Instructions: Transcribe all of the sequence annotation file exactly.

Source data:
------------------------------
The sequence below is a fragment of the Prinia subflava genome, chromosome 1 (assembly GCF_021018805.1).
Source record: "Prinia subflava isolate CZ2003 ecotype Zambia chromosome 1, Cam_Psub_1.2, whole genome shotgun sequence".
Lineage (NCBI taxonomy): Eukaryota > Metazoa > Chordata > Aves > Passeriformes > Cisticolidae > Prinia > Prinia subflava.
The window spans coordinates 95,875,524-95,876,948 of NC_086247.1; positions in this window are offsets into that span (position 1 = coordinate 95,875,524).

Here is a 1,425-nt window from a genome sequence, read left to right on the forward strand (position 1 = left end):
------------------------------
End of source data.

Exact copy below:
The sequence below is a fragment of the Prinia subflava genome, chromosome 1 (assembly GCF_021018805.1).
Source record: "Prinia subflava isolate CZ2003 ecotype Zambia chromosome 1, Cam_Psub_1.2, whole genome shotgun sequence".
Lineage (NCBI taxonomy): Eukaryota > Metazoa > Chordata > Aves > Passeriformes > Cisticolidae > Prinia > Prinia subflava.
The window spans coordinates 95,875,524-95,876,948 of NC_086247.1; positions in this window are offsets into that span (position 1 = coordinate 95,875,524).

Here is a 1,425-nt window from a genome sequence, read left to right on the forward strand (position 1 = left end):